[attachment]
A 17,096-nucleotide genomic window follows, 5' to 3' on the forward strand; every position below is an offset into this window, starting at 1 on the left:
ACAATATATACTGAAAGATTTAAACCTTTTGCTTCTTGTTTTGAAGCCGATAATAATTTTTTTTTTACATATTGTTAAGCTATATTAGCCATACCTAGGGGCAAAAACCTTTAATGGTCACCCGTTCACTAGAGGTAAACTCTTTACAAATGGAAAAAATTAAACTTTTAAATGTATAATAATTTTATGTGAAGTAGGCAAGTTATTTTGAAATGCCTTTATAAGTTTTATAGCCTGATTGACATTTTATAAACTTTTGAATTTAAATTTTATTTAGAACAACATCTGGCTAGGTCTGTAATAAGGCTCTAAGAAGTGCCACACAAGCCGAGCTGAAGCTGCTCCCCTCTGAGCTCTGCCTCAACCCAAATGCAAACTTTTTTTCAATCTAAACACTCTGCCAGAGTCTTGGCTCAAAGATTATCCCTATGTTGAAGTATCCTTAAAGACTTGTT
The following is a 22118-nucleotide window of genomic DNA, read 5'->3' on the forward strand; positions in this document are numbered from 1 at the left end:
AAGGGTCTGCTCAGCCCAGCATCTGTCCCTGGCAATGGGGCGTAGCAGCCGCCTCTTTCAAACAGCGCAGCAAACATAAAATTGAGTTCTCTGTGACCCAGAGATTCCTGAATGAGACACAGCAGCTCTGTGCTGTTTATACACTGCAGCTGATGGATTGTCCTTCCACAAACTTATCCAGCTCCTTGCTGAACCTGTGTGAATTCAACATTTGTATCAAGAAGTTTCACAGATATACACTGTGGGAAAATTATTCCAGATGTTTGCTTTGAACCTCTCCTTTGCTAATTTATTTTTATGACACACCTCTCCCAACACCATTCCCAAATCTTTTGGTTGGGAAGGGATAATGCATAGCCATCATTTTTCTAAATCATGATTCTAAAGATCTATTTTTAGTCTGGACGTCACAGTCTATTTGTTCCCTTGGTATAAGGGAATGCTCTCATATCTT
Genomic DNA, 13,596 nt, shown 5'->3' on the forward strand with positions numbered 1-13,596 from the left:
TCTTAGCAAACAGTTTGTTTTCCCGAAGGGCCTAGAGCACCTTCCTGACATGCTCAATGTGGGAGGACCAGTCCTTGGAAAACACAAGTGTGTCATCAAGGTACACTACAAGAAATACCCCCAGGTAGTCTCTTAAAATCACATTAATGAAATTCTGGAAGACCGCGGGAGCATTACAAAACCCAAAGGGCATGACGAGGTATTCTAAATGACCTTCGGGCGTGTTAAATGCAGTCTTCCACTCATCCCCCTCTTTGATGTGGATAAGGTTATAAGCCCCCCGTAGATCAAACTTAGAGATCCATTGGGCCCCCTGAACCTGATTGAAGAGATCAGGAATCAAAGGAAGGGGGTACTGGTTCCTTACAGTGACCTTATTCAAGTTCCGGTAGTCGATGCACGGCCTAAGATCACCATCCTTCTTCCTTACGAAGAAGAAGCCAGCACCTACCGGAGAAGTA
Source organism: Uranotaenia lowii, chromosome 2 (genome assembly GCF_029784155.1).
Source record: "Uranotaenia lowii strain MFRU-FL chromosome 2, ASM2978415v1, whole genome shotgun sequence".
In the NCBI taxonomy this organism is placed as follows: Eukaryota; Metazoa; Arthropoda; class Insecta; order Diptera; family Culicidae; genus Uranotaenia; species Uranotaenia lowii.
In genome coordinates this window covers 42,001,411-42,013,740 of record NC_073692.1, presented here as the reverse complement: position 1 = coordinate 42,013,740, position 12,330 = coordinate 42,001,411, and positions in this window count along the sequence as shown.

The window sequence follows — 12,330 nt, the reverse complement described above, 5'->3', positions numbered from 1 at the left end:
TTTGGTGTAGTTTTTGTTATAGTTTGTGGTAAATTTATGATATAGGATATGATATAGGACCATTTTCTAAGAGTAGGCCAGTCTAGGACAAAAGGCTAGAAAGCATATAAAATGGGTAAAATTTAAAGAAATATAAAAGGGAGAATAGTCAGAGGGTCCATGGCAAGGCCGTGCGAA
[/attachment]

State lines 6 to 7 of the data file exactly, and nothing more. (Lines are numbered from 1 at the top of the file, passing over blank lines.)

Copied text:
TCTTAGCAAACAGTTTGTTTTCCCGAAGGGCCTAGAGCACCTTCCTGACATGCTCAATGTGGGAGGACCAGTCCTTGGAAAACACAAGTGTGTCATCAAGGTACACTACAAGAAATACCCCCAGGTAGTCTCTTAAAATCACATTAATGAAATTCTGGAAGACCGCGGGAGCATTACAAAACCCAAAGGGCATGACGAGGTATTCTAAATGACCTTCGGGCGTGTTAAATGCAGTCTTCCACTCATCCCCCTCTTTGATGTGGATAAGGTTATAAGCCCCCCGTAGATCAAACTTAGAGATCCATTGGGCCCCCTGAACCTGATTGAAGAGATCAGGAATCAAAGGAAGGGGGTACTGGTTCCTTACAGTGACCTTATTCAAGTTCCGGTAGTCGATGCACGGCCTAAGATCACCATCCTTCTTCCTTACGAAGAAGAAGCCAGCACCTACCGGAGAAGTA
Source organism: Uranotaenia lowii, chromosome 2 (genome assembly GCF_029784155.1).